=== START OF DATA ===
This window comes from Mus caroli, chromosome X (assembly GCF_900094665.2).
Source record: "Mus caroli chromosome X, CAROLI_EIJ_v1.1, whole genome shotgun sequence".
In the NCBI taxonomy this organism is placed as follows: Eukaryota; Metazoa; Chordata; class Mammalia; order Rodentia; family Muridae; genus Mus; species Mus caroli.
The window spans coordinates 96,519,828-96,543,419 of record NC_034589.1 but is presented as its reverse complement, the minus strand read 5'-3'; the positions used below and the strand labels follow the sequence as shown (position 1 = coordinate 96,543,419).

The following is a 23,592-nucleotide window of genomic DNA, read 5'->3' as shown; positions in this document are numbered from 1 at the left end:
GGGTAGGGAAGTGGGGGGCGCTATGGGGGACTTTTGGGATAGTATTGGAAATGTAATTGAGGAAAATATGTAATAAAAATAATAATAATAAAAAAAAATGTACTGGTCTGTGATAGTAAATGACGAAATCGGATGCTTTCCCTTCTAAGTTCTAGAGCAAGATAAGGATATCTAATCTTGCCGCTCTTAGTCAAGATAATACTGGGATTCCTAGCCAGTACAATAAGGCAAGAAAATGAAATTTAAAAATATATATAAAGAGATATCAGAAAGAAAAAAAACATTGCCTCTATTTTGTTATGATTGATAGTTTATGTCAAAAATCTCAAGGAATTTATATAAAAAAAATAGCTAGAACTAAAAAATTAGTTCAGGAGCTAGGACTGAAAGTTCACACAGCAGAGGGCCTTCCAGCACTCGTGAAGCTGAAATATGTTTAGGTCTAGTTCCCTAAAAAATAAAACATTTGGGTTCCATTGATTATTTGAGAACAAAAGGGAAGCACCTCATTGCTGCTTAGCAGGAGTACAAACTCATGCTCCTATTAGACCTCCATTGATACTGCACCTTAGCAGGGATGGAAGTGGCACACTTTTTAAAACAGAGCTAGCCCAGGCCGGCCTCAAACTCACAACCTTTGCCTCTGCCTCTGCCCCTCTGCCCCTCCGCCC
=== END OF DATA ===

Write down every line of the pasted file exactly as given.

This window comes from Mus caroli, chromosome X (assembly GCF_900094665.2).
Source record: "Mus caroli chromosome X, CAROLI_EIJ_v1.1, whole genome shotgun sequence".
In the NCBI taxonomy this organism is placed as follows: Eukaryota; Metazoa; Chordata; class Mammalia; order Rodentia; family Muridae; genus Mus; species Mus caroli.
The window spans coordinates 96,519,828-96,543,419 of record NC_034589.1 but is presented as its reverse complement, the minus strand read 5'-3'; the positions used below and the strand labels follow the sequence as shown (position 1 = coordinate 96,543,419).

The following is a 23,592-nucleotide window of genomic DNA, read 5'->3' as shown; positions in this document are numbered from 1 at the left end:
GGGTAGGGAAGTGGGGGGCGCTATGGGGGACTTTTGGGATAGTATTGGAAATGTAATTGAGGAAAATATGTAATAAAAATAATAATAATAAAAAAAAATGTACTGGTCTGTGATAGTAAATGACGAAATCGGATGCTTTCCCTTCTAAGTTCTAGAGCAAGATAAGGATATCTAATCTTGCCGCTCTTAGTCAAGATAATACTGGGATTCCTAGCCAGTACAATAAGGCAAGAAAATGAAATTTAAAAATATATATAAAGAGATATCAGAAAGAAAAAAAACATTGCCTCTATTTTGTTATGATTGATAGTTTATGTCAAAAATCTCAAGGAATTTATATAAAAAAAATAGCTAGAACTAAAAAATTAGTTCAGGAGCTAGGACTGAAAGTTCACACAGCAGAGGGCCTTCCAGCACTCGTGAAGCTGAAATATGTTTAGGTCTAGTTCCCTAAAAAATAAAACATTTGGGTTCCATTGATTATTTGAGAACAAAAGGGAAGCACCTCATTGCTGCTTAGCAGGAGTACAAACTCATGCTCCTATTAGACCTCCATTGATACTGCACCTTAGCAGGGATGGAAGTGGCACACTTTTTAAAACAGAGCTAGCCCAGGCCGGCCTCAAACTCACAACCTTTGCCTCTGCCTCTGCCCCTCTGCCCCTCCGCCC